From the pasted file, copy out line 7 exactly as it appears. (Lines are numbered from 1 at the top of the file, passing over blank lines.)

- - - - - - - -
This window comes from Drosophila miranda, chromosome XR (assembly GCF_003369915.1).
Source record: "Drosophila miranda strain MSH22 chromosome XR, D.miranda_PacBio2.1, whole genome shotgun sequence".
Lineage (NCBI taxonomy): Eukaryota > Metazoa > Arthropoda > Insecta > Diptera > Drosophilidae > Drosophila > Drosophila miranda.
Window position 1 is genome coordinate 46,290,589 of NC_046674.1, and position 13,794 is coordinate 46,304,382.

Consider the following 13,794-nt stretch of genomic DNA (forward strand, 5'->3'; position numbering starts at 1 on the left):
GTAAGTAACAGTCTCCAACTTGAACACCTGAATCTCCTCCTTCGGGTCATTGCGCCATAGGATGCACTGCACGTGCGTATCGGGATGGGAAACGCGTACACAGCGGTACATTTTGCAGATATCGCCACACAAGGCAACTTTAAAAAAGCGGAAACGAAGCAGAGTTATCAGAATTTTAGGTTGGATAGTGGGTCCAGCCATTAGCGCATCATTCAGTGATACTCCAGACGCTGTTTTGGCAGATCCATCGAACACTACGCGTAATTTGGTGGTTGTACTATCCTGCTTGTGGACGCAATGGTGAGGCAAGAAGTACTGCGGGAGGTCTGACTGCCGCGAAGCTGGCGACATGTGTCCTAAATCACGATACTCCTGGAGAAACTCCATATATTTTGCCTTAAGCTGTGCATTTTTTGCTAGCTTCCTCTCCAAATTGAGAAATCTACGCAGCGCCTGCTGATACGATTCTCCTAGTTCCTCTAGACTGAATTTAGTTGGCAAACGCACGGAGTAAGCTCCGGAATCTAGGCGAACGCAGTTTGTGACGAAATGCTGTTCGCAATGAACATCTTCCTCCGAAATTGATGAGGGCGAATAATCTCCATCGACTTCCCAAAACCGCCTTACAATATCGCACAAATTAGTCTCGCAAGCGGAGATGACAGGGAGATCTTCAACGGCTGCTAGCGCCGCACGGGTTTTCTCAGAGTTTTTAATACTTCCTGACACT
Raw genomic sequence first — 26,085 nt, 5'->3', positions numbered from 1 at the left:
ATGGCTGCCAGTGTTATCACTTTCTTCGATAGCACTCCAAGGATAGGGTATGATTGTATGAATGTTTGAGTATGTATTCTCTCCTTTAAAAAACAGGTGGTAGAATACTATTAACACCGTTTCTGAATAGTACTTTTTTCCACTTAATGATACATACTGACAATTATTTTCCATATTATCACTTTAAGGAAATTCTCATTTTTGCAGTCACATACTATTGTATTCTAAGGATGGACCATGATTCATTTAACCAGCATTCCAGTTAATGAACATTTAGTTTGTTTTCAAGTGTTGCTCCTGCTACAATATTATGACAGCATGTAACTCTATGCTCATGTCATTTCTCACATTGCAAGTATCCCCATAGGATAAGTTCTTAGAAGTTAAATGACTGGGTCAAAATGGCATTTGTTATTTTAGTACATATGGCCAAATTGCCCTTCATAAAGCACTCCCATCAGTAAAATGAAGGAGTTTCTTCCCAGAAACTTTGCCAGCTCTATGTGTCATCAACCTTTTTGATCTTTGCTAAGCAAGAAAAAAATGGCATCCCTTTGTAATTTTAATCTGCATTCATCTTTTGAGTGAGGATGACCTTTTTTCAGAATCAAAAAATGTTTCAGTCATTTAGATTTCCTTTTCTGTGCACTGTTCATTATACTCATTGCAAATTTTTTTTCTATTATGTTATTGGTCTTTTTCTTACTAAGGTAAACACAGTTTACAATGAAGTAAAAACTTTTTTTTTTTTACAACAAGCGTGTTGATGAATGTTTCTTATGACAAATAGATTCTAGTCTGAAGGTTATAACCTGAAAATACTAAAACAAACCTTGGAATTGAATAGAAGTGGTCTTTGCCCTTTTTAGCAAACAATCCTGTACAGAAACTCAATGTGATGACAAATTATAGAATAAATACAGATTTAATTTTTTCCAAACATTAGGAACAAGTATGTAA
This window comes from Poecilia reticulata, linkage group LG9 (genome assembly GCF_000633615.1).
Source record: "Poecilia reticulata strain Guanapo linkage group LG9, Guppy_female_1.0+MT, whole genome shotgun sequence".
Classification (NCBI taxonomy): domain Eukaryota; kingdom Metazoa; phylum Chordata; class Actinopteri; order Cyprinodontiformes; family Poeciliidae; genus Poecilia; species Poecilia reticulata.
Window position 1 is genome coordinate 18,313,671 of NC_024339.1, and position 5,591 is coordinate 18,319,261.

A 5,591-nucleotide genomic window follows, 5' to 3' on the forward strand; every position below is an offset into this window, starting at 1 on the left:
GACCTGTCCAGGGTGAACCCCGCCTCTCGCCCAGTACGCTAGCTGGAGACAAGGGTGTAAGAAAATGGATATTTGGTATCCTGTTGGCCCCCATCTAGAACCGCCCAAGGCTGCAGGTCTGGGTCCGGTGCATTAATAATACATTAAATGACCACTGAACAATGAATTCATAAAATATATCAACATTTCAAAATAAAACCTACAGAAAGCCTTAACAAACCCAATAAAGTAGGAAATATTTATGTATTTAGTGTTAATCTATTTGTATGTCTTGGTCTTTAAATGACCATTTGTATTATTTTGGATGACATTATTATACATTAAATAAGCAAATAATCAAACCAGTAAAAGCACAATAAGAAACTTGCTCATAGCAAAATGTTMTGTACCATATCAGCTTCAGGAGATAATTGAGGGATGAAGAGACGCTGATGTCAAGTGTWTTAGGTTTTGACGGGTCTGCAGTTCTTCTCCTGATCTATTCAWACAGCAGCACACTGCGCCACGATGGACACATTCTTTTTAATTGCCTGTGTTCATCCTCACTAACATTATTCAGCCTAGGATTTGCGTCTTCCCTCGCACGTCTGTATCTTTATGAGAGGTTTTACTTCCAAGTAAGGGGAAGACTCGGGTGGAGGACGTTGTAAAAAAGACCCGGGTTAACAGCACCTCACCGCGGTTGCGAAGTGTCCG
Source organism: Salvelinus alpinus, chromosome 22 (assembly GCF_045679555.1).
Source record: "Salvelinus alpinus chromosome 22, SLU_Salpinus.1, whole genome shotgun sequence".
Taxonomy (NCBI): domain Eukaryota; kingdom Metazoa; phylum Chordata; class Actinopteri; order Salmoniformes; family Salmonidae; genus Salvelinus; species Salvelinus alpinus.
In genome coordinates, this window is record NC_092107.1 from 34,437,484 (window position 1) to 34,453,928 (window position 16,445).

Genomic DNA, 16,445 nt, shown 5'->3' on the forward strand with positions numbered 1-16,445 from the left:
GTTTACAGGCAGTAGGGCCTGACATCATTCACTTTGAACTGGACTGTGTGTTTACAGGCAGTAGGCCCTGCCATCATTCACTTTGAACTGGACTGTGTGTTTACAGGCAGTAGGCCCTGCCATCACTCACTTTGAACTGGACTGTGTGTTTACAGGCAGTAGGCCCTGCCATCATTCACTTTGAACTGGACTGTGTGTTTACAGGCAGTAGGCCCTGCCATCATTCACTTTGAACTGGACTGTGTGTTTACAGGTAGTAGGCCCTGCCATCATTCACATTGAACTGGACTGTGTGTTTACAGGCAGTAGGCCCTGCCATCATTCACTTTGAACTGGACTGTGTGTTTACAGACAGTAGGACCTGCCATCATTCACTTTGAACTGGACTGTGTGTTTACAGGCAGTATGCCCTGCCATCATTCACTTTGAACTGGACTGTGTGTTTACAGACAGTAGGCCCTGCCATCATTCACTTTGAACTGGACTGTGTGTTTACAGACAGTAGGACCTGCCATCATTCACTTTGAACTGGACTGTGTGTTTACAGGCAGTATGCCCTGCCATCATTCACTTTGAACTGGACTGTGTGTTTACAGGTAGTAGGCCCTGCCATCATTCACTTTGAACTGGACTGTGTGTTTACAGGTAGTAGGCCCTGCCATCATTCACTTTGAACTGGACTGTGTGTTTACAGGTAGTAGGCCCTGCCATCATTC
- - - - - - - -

Raw genomic sequence first — 26,085 nt, 5'->3', positions numbered from 1 at the left: